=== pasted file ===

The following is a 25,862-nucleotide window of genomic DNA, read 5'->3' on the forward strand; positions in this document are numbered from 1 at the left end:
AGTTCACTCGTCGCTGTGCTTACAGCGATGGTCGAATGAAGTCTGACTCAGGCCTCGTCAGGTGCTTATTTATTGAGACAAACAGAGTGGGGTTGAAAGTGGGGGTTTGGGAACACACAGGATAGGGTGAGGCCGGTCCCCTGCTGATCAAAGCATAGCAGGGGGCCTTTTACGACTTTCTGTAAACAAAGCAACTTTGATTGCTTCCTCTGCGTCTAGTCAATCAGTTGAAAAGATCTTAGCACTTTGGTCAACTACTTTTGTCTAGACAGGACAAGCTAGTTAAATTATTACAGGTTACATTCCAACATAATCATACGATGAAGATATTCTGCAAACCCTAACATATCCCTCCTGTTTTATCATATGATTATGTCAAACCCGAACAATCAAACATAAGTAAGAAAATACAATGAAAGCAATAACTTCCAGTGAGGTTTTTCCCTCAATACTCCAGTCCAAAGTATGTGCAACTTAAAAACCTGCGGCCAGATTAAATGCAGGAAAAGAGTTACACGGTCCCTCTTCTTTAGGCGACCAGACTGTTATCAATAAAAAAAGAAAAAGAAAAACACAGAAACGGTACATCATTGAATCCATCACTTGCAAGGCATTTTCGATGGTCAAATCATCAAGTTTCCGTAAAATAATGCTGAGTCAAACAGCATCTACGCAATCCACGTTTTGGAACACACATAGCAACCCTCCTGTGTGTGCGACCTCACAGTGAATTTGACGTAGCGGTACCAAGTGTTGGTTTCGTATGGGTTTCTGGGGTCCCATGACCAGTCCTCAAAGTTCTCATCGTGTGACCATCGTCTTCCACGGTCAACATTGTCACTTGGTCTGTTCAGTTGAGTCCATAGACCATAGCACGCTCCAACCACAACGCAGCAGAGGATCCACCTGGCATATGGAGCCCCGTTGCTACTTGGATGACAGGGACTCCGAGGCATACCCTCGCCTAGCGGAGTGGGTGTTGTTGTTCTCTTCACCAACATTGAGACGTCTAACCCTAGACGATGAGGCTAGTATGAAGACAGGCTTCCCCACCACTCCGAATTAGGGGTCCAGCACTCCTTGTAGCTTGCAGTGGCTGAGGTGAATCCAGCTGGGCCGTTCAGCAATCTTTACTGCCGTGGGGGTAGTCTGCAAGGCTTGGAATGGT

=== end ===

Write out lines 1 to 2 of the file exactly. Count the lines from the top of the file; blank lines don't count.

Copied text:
The following is a 25,862-nucleotide window of genomic DNA, read 5'->3' on the forward strand; positions in this document are numbered from 1 at the left end:
AGTTCACTCGTCGCTGTGCTTACAGCGATGGTCGAATGAAGTCTGACTCAGGCCTCGTCAGGTGCTTATTTATTGAGACAAACAGAGTGGGGTTGAAAGTGGGGGTTTGGGAACACACAGGATAGGGTGAGGCCGGTCCCCTGCTGATCAAAGCATAGCAGGGGGCCTTTTACGACTTTCTGTAAACAAAGCAACTTTGATTGCTTCCTCTGCGTCTAGTCAATCAGTTGAAAAGATCTTAGCACTTTGGTCAACTACTTTTGTCTAGACAGGACAAGCTAGTTAAATTATTACAGGTTACATTCCAACATAATCATACGATGAAGATATTCTGCAAACCCTAACATATCCCTCCTGTTTTATCATATGATTATGTCAAACCCGAACAATCAAACATAAGTAAGAAAATACAATGAAAGCAATAACTTCCAGTGAGGTTTTTCCCTCAATACTCCAGTCCAAAGTATGTGCAACTTAAAAACCTGCGGCCAGATTAAATGCAGGAAAAGAGTTACACGGTCCCTCTTCTTTAGGCGACCAGACTGTTATCAATAAAAAAAGAAAAAGAAAAACACAGAAACGGTACATCATTGAATCCATCACTTGCAAGGCATTTTCGATGGTCAAATCATCAAGTTTCCGTAAAATAATGCTGAGTCAAACAGCATCTACGCAATCCACGTTTTGGAACACACATAGCAACCCTCCTGTGTGTGCGACCTCACAGTGAATTTGACGTAGCGGTACCAAGTGTTGGTTTCGTATGGGTTTCTGGGGTCCCATGACCAGTCCTCAAAGTTCTCATCGTGTGACCATCGTCTTCCACGGTCAACATTGTCACTTGGTCTGTTCAGTTGAGTCCATAGACCATAGCACGCTCCAACCACAACGCAGCAGAGGATCCACCTGGCATATGGAGCCCCGTTGCTACTTGGATGACAGGGACTCCGAGGCATACCCTCGCCTAGCGGAGTGGGTGTTGTTGTTCTCTTCACCAACATTGAGACGTCTAACCCTAGACGATGAGGCTAGTATGAAGACAGGCTTCCCCACCACTCCGAATTAGGGGTCCAGCACTCCTTGTAGCTTGCAGTGGCTGAGGTGAATCCAGCTGGGCCGTTCAGCAATCTTTACTGCCGTGGGGGTAGTCTGCAAGGCTTGGAATGGT